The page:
Following their latest grant competition, the Canadian Institutes of Health Research announced a total of $1.5 in funding for two INRS professors. Professor Albert Descoteaux will receive $918,000 over five years to study the parasite Leishmania, specifically the mechanisms it uses to evade our immune system. Professor Kessen Patten will receive $627,300 over five years as well to enhance the understanding of the mechanisms involved in spinal muscular atrophy, a fatal and untreatable illness that is still poorly understood.
Leishmania and host cell membrane fusion machinery
Albert Descoteaux, holder of the Canada Research Chair on Biology of Intracellular Parasitism, Tier 1
, investigates the interaction between Leishmania
and its macrophage host cell. The parasite causes leishmaniasis, a neglected tropical disease that exists in various forms in infected humans and for which there is no vaccine. Available treatment is based on chemotherapy, which is difficult to administer, expensive, and becoming ineffective due to the spread of drug resistance. Leishmaniasis presents numerous research challenges, one of them being to understand how Leishmania
alters host cells’ immune response by targeting membrane dynamics.
Intercellular communication and the transport of molecules between cellular compartments mainly depend on membrane fusion. Professor Descoteaux’s team discovered that Leishmania selectively alters this vital mechanism in macrophages, the immune cells where it replicates. Professor Descoteaux and his team are particularly interested in a group of proteins involved in membrane fusion called SNARE proteins, and will continue studying their role in Leishmania’s mode of action.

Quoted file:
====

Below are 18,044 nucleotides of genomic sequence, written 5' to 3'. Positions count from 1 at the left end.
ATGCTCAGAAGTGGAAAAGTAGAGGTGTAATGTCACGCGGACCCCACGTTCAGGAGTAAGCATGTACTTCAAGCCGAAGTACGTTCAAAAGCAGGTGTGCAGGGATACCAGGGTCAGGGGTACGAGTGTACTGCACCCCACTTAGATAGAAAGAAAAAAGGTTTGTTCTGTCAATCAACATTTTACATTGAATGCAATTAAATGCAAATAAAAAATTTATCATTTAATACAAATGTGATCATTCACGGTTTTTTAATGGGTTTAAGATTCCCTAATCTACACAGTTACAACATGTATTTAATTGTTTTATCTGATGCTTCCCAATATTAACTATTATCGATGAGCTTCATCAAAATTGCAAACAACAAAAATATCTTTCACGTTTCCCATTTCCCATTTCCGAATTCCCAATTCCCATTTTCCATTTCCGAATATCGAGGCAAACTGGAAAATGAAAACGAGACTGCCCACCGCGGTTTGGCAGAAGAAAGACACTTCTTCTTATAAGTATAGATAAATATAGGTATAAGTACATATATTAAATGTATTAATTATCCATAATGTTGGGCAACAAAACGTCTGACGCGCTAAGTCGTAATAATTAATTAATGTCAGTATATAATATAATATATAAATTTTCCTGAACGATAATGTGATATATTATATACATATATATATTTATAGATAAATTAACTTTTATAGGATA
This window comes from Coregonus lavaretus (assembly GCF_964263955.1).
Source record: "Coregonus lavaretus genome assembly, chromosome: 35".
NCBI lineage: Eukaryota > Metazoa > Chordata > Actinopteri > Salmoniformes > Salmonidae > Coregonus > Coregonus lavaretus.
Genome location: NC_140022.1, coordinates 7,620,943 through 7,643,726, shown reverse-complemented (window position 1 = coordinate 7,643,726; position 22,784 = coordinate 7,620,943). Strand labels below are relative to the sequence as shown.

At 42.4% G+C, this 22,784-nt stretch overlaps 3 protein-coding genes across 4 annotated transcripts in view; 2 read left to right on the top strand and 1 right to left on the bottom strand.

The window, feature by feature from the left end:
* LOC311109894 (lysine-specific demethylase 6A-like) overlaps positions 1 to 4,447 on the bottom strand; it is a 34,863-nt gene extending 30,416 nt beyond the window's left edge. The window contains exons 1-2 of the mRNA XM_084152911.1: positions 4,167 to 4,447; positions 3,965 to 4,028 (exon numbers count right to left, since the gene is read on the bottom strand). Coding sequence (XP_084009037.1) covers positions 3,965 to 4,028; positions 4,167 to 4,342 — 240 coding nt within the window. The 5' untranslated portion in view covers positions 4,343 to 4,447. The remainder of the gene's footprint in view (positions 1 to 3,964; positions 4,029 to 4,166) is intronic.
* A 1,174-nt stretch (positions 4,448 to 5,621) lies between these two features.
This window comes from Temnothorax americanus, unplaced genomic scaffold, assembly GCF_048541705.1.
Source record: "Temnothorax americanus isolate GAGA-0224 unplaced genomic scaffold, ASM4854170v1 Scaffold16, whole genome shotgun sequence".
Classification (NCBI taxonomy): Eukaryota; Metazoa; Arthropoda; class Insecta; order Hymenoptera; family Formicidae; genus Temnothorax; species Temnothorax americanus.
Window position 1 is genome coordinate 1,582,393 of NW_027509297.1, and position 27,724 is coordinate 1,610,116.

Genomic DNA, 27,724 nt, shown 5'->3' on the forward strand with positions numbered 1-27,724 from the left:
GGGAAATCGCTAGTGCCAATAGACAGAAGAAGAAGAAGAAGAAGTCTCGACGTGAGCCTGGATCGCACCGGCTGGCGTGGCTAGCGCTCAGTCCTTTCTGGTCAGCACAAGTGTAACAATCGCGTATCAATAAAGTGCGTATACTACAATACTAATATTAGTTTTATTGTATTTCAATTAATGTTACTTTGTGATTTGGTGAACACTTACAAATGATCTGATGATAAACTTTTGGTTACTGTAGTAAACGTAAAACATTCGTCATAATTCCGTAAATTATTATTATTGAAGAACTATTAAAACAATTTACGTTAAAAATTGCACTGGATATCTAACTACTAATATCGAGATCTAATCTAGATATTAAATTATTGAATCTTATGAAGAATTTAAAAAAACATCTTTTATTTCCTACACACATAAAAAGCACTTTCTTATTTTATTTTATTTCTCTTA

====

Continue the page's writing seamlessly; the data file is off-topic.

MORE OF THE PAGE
Spinal muscular atrophy and zebrafish
Spinal muscular atrophy (SMA), the leading genetic cause of infant mortality, is a neuromuscular disease that involves the death of lower motor neurons, which leads to muscle weakness and eventually atrophy. As no effective treatment is available, research on this illness is essential. Professor Kessen Patten focuses particularly on the early stages of SMA onset.
Studying how the connections between neurons and muscles (at sites called synapses) become dysfunctional is critical to advancing our understanding of this disease. Defects in these synapses play an important role in the development of the illness, but it is difficult to study them in mammals because the synapses are hard to reach in living subjects.
Professor Patten uses zebrafish to look at how SMA-associated genes cause synaptic pathologies. His approach will help us understand the cellular mechanisms in the first stages of synaptic dysfunction in children with SMA and ultimately help to uncover therapeutic targets. ♦